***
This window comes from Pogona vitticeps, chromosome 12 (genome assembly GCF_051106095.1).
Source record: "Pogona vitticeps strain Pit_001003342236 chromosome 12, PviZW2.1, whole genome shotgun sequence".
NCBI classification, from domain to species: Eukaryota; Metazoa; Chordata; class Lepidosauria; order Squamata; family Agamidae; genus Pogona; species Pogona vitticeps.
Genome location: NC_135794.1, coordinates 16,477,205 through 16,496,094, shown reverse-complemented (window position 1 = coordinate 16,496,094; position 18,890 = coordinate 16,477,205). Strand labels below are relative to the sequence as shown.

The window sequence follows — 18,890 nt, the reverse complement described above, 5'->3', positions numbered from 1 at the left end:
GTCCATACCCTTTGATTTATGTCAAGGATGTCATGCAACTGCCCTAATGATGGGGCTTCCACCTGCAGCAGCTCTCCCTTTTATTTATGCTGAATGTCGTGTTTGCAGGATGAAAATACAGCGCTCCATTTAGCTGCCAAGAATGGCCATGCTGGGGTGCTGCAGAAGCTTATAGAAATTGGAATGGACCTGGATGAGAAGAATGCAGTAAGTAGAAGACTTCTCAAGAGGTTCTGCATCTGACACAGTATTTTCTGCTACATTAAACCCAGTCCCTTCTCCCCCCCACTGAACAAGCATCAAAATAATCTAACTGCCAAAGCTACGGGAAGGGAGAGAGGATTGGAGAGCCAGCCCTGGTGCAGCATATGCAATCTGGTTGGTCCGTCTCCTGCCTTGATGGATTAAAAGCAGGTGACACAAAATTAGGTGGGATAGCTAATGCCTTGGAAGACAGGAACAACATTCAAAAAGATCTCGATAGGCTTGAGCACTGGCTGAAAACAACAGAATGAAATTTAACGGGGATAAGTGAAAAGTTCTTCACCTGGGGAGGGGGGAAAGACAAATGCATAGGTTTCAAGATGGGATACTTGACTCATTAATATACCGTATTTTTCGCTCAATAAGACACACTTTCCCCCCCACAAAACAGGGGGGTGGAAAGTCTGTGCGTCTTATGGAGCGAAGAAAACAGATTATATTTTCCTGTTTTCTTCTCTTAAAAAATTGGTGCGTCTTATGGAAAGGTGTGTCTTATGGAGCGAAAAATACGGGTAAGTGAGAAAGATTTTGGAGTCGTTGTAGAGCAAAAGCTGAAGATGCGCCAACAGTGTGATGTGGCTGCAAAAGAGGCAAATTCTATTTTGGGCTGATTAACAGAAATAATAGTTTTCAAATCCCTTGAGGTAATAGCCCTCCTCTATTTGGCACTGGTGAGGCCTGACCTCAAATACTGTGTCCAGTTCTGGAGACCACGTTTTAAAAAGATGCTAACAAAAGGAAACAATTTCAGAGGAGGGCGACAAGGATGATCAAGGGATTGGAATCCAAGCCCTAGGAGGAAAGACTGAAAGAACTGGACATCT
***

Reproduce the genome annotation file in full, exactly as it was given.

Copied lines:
This window comes from Pogona vitticeps, chromosome 12 (genome assembly GCF_051106095.1).
Source record: "Pogona vitticeps strain Pit_001003342236 chromosome 12, PviZW2.1, whole genome shotgun sequence".
NCBI classification, from domain to species: Eukaryota; Metazoa; Chordata; class Lepidosauria; order Squamata; family Agamidae; genus Pogona; species Pogona vitticeps.
Genome location: NC_135794.1, coordinates 16,477,205 through 16,496,094, shown reverse-complemented (window position 1 = coordinate 16,496,094; position 18,890 = coordinate 16,477,205). Strand labels below are relative to the sequence as shown.

The window sequence follows — 18,890 nt, the reverse complement described above, 5'->3', positions numbered from 1 at the left end:
GTCCATACCCTTTGATTTATGTCAAGGATGTCATGCAACTGCCCTAATGATGGGGCTTCCACCTGCAGCAGCTCTCCCTTTTATTTATGCTGAATGTCGTGTTTGCAGGATGAAAATACAGCGCTCCATTTAGCTGCCAAGAATGGCCATGCTGGGGTGCTGCAGAAGCTTATAGAAATTGGAATGGACCTGGATGAGAAGAATGCAGTAAGTAGAAGACTTCTCAAGAGGTTCTGCATCTGACACAGTATTTTCTGCTACATTAAACCCAGTCCCTTCTCCCCCCCACTGAACAAGCATCAAAATAATCTAACTGCCAAAGCTACGGGAAGGGAGAGAGGATTGGAGAGCCAGCCCTGGTGCAGCATATGCAATCTGGTTGGTCCGTCTCCTGCCTTGATGGATTAAAAGCAGGTGACACAAAATTAGGTGGGATAGCTAATGCCTTGGAAGACAGGAACAACATTCAAAAAGATCTCGATAGGCTTGAGCACTGGCTGAAAACAACAGAATGAAATTTAACGGGGATAAGTGAAAAGTTCTTCACCTGGGGAGGGGGGAAAGACAAATGCATAGGTTTCAAGATGGGATACTTGACTCATTAATATACCGTATTTTTCGCTCAATAAGACACACTTTCCCCCCCACAAAACAGGGGGGTGGAAAGTCTGTGCGTCTTATGGAGCGAAGAAAACAGATTATATTTTCCTGTTTTCTTCTCTTAAAAAATTGGTGCGTCTTATGGAAAGGTGTGTCTTATGGAGCGAAAAATACGGGTAAGTGAGAAAGATTTTGGAGTCGTTGTAGAGCAAAAGCTGAAGATGCGCCAACAGTGTGATGTGGCTGCAAAAGAGGCAAATTCTATTTTGGGCTGATTAACAGAAATAATAGTTTTCAAATCCCTTGAGGTAATAGCCCTCCTCTATTTGGCACTGGTGAGGCCTGACCTCAAATACTGTGTCCAGTTCTGGAGACCACGTTTTAAAAAGATGCTAACAAAAGGAAACAATTTCAGAGGAGGGCGACAAGGATGATCAAGGGATTGGAATCCAAGCCCTAGGAGGAAAGACTGAAAGAACTGGACATCT